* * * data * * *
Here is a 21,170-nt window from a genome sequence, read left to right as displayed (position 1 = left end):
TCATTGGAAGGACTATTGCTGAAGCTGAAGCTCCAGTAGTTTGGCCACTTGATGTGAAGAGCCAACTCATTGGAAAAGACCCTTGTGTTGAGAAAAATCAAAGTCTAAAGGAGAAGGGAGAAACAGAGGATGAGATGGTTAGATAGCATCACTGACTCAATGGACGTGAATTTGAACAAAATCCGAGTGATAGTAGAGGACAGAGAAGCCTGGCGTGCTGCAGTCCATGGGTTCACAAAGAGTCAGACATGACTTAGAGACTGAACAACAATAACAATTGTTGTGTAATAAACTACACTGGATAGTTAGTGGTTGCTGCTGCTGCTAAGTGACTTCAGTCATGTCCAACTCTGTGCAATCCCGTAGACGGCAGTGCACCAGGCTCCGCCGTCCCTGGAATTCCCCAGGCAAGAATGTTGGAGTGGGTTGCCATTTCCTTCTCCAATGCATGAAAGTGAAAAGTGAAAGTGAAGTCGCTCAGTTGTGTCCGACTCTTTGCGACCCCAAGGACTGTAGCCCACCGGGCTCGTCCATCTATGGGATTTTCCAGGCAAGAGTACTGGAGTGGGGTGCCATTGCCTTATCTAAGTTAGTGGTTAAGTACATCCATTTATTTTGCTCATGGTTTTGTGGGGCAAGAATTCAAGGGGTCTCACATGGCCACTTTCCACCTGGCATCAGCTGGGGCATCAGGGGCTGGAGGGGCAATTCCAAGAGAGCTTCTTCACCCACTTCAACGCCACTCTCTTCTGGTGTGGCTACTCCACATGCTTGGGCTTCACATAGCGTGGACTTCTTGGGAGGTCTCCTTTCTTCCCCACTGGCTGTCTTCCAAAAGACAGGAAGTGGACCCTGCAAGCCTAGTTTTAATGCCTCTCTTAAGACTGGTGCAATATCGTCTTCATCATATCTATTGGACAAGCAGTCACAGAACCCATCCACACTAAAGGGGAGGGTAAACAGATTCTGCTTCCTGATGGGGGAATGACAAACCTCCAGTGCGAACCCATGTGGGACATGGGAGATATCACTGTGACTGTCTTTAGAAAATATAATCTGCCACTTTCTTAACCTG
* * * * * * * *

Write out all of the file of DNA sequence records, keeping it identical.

Here is a 21,170-nt window from a genome sequence, read left to right as displayed (position 1 = left end):
TCATTGGAAGGACTATTGCTGAAGCTGAAGCTCCAGTAGTTTGGCCACTTGATGTGAAGAGCCAACTCATTGGAAAAGACCCTTGTGTTGAGAAAAATCAAAGTCTAAAGGAGAAGGGAGAAACAGAGGATGAGATGGTTAGATAGCATCACTGACTCAATGGACGTGAATTTGAACAAAATCCGAGTGATAGTAGAGGACAGAGAAGCCTGGCGTGCTGCAGTCCATGGGTTCACAAAGAGTCAGACATGACTTAGAGACTGAACAACAATAACAATTGTTGTGTAATAAACTACACTGGATAGTTAGTGGTTGCTGCTGCTGCTAAGTGACTTCAGTCATGTCCAACTCTGTGCAATCCCGTAGACGGCAGTGCACCAGGCTCCGCCGTCCCTGGAATTCCCCAGGCAAGAATGTTGGAGTGGGTTGCCATTTCCTTCTCCAATGCATGAAAGTGAAAAGTGAAAGTGAAGTCGCTCAGTTGTGTCCGACTCTTTGCGACCCCAAGGACTGTAGCCCACCGGGCTCGTCCATCTATGGGATTTTCCAGGCAAGAGTACTGGAGTGGGGTGCCATTGCCTTATCTAAGTTAGTGGTTAAGTACATCCATTTATTTTGCTCATGGTTTTGTGGGGCAAGAATTCAAGGGGTCTCACATGGCCACTTTCCACCTGGCATCAGCTGGGGCATCAGGGGCTGGAGGGGCAATTCCAAGAGAGCTTCTTCACCCACTTCAACGCCACTCTCTTCTGGTGTGGCTACTCCACATGCTTGGGCTTCACATAGCGTGGACTTCTTGGGAGGTCTCCTTTCTTCCCCACTGGCTGTCTTCCAAAAGACAGGAAGTGGACCCTGCAAGCCTAGTTTTAATGCCTCTCTTAAGACTGGTGCAATATCGTCTTCATCATATCTATTGGACAAGCAGTCACAGAACCCATCCACACTAAAGGGGAGGGTAAACAGATTCTGCTTCCTGATGGGGGAATGACAAACCTCCAGTGCGAACCCATGTGGGACATGGGAGATATCACTGTGACTGTCTTTAGAAAATATAATCTGCCACTTTCTTAACCTG